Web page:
“The sun comes up, that’s me, Dawn!” My 17 year old daughter smiles as if she has just won the lottery because she knows what her name means and this is what she says when she is introduced to someone. Dawn Rae is 17, chronologically, but developmentally/intellectually she will only ever be eight. Her medical diagnosis is Moderately Mentally Retarded, but we don’t use this term because it congers up images that do not reflect the true nature of my bright and happy child. The more acceptable terms are Developmentally Delayed or Intellectually Challenged but never the “R” word. Dawn doesn’t know that she has “special needs”. She is Dawn, when the sun comes up, and she is my inner child’s best friend.
Having a child with special needs means that you will experience the same emotions as with any child only they are magnified. For instance, guilt, every parent has this feeling. Oh, I should’ve given my child this or that, sent them to a different school, etc. But, with a special needs child the guilt is enormous. When your child can’t express the level of pain they experience, and you push for them to brush their teeth better day after day until you get to the dentist for a cleaning and they discover that a filling has broken and is causing pain. Something called hyper-diligence sets in. You become the shield, the interpreter and guardian of the precious soul you have been given.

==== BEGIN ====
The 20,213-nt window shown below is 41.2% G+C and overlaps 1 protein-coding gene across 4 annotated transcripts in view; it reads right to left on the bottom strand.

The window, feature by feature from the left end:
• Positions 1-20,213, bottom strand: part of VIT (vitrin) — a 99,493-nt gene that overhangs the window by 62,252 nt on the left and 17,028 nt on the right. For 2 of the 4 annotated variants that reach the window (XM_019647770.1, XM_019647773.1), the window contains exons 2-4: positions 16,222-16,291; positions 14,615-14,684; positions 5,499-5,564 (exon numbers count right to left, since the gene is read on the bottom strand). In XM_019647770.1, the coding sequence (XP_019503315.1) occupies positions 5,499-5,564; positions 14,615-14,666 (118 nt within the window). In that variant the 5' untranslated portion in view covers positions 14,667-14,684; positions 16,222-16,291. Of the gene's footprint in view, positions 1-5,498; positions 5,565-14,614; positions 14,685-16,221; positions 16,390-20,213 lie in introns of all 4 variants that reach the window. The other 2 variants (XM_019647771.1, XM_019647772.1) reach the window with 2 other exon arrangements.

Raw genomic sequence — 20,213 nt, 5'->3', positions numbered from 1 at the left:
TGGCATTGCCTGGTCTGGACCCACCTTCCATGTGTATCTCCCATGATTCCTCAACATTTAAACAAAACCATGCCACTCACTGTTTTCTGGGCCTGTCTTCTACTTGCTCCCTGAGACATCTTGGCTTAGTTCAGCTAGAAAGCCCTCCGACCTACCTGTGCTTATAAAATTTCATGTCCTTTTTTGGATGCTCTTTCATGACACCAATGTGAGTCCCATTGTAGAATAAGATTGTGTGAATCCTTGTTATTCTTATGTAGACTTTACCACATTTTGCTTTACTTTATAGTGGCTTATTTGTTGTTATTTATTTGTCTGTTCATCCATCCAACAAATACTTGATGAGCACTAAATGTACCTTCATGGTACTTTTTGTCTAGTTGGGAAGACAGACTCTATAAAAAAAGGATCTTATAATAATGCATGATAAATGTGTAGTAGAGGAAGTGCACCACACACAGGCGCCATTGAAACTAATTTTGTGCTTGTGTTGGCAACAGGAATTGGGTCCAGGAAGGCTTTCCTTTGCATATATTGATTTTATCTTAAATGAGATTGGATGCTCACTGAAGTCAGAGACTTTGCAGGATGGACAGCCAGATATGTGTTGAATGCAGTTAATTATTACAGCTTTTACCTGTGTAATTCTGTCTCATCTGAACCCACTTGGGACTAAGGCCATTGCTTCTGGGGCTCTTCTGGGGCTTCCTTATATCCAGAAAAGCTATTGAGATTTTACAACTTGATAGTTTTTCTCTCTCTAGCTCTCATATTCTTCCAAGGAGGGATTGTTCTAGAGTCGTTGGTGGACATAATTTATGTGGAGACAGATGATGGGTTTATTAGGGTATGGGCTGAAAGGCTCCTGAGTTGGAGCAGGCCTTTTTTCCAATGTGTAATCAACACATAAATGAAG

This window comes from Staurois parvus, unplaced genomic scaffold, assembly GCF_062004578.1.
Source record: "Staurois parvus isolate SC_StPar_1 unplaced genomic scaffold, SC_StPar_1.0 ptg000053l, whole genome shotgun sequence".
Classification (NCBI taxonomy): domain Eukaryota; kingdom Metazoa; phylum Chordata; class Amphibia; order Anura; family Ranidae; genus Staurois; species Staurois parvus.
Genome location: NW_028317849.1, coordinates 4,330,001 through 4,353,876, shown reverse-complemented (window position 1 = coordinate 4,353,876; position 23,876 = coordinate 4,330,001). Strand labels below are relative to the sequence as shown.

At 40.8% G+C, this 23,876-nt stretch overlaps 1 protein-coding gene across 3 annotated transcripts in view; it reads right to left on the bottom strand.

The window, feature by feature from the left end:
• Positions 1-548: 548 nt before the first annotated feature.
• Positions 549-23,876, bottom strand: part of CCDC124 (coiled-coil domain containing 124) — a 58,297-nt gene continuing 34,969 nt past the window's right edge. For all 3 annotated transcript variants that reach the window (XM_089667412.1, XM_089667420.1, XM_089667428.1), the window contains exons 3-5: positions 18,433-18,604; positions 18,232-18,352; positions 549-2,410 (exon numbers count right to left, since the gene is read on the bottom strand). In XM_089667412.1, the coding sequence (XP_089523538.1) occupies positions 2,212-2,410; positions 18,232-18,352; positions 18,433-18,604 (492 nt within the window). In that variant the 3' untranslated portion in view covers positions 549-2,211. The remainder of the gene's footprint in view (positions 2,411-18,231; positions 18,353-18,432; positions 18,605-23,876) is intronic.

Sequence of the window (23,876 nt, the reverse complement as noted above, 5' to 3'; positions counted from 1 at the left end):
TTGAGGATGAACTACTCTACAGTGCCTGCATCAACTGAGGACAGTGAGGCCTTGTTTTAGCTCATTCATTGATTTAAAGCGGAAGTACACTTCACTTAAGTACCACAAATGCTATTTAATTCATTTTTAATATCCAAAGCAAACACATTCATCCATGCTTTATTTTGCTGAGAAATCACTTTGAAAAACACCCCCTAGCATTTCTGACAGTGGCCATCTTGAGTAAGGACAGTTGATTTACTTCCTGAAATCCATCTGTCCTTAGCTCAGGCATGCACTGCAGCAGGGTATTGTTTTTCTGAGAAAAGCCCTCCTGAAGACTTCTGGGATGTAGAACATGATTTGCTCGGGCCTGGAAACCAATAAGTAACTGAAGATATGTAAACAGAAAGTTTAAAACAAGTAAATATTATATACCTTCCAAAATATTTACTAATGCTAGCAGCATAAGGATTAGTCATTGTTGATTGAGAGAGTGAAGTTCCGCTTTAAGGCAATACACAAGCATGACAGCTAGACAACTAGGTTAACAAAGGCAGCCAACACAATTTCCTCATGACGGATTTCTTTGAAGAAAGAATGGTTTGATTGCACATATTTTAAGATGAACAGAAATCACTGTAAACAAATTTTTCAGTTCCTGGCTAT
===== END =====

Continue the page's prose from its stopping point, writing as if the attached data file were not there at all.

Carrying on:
And, let me say, it is truly a blessing. Because of Dawn, I have been taken down many avenues I may otherwise not have had the strength on my own to travel. After 30 years of marriage my husband filed for a divorce. Were it not for Dawn I would not have qualified for a scholarship that led me to a self enrichment course that taught me to find my core beliefs and to build my boundaries. Were it not for my daughter I could have curled up in a fetal position and given up.
But, the sun comes up and that’s Dawn so I get up every day and expect that something great will be waiting for us.
I have been taught through this journey with Dawn and my three other daughters that as women we need each other. We are unique and we need to edify, support and share our experiences, the pain, the joy and our knowledge so that other women, if just for a moment, don’t feel alone. And can manage to find what they need when their sun comes up. Plaid for Women is that horizon and what a new dawn it will be.
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